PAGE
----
Always a Rogue, Forever Her Love(4)

By: Christi Caldwell


A protest formed on his lips as she hurled the contents into the metal grate. Jonathan frowned. “You make a gentleman glad to have left his rooms at his clubs for your lovely company,” he muttered under his breath.

They fixed matching glares upon him. And then in a unison better suited to lieutenants in His Majesty’s infantry, they sank into the leather sofa opposite him.

As a wagering man, he considered the two women, and speculated as to which of them would be the first to reveal the reason for the missive requesting his presence on a matter of utmost urgency. Mother had the reserve of a mature dowager of far more years than Patrina’s mere nineteen years.

“You cannot go on like this,” Patrina began, making him wish he could have placed the wager in the book at White’s. He’d have made a fortune on his obvious prediction. She frowned. “Are you listening to me, Jonathan?”

Knowing it would infuriate his vexing sister, he grinned and reached for another glass. Her black glower stopped him. He’d be wise to choose his battles this day. “I’d wager all the servants hovering at the doorway heard you with great clarity.”

Mother’s frown deepened. “Our servants do not eavesdrop. Or gossip. They are entirely loyal…” She shook her head. “That is neither here nor there.” She jabbed a finger in his direction. “And that is why you’re here. It is time you set aside your…your…” A red blush stained her cheeks.

“Womanizing?” Patrina supplied.

Mother fanned her cheeks. “Trina!” Then, “And yes. Your womanizing, Jonathan.”

“And your excess drinking,” His sister added unhelpfully.

“I do not indulge in excess drink,” he cut in. He shifted in his seat. What respectable gentleman didn’t enjoy the occasional drink, now and then? “I indulge in drink.” He strolled over to the leather winged-back chair opposite their sofa, and plopped himself into it. “Humph, and here I’d thought I was here about the whole governess business.”

“Well, that as well,” Mother said, with a touch of annoyance in her tone.

Patrina glanced pointedly at Jonathan. “There is the whole matter of his gaming, Mama. You mustn’t forget his gaming,” she spoke with the same passion of a county vicar blasting the villagers for their great sins.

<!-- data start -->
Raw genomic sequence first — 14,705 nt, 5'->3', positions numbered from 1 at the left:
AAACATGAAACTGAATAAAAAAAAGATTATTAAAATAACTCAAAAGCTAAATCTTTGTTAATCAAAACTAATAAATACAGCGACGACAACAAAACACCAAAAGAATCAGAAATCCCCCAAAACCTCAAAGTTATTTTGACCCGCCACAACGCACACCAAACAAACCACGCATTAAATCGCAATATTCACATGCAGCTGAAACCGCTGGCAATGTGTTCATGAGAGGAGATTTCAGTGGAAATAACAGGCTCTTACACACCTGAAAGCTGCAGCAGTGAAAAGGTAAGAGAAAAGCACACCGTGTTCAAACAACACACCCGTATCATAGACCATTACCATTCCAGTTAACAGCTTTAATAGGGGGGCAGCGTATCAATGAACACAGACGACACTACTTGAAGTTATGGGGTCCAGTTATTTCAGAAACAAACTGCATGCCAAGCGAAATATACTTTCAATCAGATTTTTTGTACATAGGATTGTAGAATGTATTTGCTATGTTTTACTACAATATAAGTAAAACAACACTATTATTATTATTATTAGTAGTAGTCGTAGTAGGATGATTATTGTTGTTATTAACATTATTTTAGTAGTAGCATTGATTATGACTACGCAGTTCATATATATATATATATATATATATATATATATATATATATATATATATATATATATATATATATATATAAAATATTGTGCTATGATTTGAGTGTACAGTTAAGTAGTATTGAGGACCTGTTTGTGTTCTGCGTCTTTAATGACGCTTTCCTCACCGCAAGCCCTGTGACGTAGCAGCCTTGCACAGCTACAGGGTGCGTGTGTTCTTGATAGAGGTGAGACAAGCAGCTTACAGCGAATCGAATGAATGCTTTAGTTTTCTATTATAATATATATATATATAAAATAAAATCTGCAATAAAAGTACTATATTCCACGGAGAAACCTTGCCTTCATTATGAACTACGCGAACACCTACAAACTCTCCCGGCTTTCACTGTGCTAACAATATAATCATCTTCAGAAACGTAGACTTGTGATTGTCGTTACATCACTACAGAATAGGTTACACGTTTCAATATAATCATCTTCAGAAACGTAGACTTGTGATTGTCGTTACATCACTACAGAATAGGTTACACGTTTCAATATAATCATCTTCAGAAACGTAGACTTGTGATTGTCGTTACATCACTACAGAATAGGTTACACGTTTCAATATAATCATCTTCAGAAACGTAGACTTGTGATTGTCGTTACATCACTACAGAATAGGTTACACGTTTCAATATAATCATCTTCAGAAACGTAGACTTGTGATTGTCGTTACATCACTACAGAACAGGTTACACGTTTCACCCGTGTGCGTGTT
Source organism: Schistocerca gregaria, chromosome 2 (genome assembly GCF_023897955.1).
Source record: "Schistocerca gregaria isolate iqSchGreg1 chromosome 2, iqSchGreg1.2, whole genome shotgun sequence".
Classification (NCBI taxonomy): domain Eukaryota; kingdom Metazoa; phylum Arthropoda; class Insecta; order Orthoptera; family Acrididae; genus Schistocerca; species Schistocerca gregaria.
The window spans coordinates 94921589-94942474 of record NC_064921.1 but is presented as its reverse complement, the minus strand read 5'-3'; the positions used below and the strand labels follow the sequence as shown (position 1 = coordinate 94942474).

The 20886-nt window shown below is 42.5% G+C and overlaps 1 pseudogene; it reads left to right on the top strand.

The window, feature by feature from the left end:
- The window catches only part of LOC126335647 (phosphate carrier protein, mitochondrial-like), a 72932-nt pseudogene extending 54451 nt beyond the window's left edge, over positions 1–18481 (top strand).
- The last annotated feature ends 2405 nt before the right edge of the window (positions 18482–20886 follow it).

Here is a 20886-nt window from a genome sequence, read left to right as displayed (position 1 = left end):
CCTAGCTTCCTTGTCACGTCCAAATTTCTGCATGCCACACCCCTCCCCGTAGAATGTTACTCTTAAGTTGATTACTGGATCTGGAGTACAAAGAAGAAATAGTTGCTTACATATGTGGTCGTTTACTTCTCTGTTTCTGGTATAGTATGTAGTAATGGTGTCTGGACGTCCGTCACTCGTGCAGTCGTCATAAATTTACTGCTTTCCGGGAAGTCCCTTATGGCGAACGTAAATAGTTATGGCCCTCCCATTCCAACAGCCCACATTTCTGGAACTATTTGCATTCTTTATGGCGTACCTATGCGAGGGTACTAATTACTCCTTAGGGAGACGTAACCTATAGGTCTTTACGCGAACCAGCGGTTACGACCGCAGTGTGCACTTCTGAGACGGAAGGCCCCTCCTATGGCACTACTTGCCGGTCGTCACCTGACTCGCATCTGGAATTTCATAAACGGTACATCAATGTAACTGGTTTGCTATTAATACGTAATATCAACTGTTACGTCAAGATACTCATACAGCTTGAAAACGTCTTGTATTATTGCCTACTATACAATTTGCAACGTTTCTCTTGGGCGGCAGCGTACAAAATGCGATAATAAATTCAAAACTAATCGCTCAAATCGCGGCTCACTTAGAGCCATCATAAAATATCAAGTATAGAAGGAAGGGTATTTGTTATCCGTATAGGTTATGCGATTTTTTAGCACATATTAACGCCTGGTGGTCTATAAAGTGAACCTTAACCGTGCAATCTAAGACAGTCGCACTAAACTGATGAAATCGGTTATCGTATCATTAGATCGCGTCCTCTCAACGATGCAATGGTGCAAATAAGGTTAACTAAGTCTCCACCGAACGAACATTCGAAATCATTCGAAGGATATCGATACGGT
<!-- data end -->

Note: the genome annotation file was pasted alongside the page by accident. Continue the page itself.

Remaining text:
Jonathan sat back in his chair and stretched his legs out in front of him, long-tired with his sister and Mother’s barrage. He feigned a yawn. “No, we mustn’t forget my gaming.”

“The gossip columns report on your frequent, and outrageous, wagers at the gaming tables,” Patrina went on as though he’d not spoken.

He hooked one ankle over the other. “Do they also report on my astounding success at whist and faro?” Because he’d done remarkably well at the turn of the cards of late. There’d been that particularly fine hit with the Baronet Albert Marshville. The blasted fool hadn’t known when to turn on his heel and quit the game, and Jonathan had made out the better for it.

Patrina leaned forward in her seat. She flattened her lips into a disapproving line. “They also say—”

“I’d not taken you as one to pay attention to the gossip rags,” he said with a dry twist of humor to his words.

His mother held a hand up, staying Patrina’s response, and looked to Jonathan. “Do you find humor in this, Jonathan?” Faint disapproval underscored her quietly spoken question.

He climbed to his feet, no longer able to bury his annoyance under the veneer of affected disinterest. “I’ve done nothing to merit your disapproval,” he bit out. “My actions are no different than other respectable gentleman.” He didn’t indulge in any more spirits than his fellow peers. Unlike the young gentlemen recently out of university, he knew when to quit the gaming tables.

Mother and Patrina shared a look. His neck burned at the almost pitying glance they passed between them. He gritted his teeth. He needed no one’s pity.

“I know you were hurt,” Patrina intoned quietly.

Jonathan wandered over to the window that overlooked the London streets. He tugged back the curtain and stared down into the bustling thoroughfare at the passing lords and ladies. “I wasn’t hurt,” he said. Not any of which he’d admit to, anyway, not even to his well-intending family. The fact that Patrina, his young, unwed sister had sensed the level of his disappointment when Abigail had chosen Redbrooke’s suit over his own, chafed.

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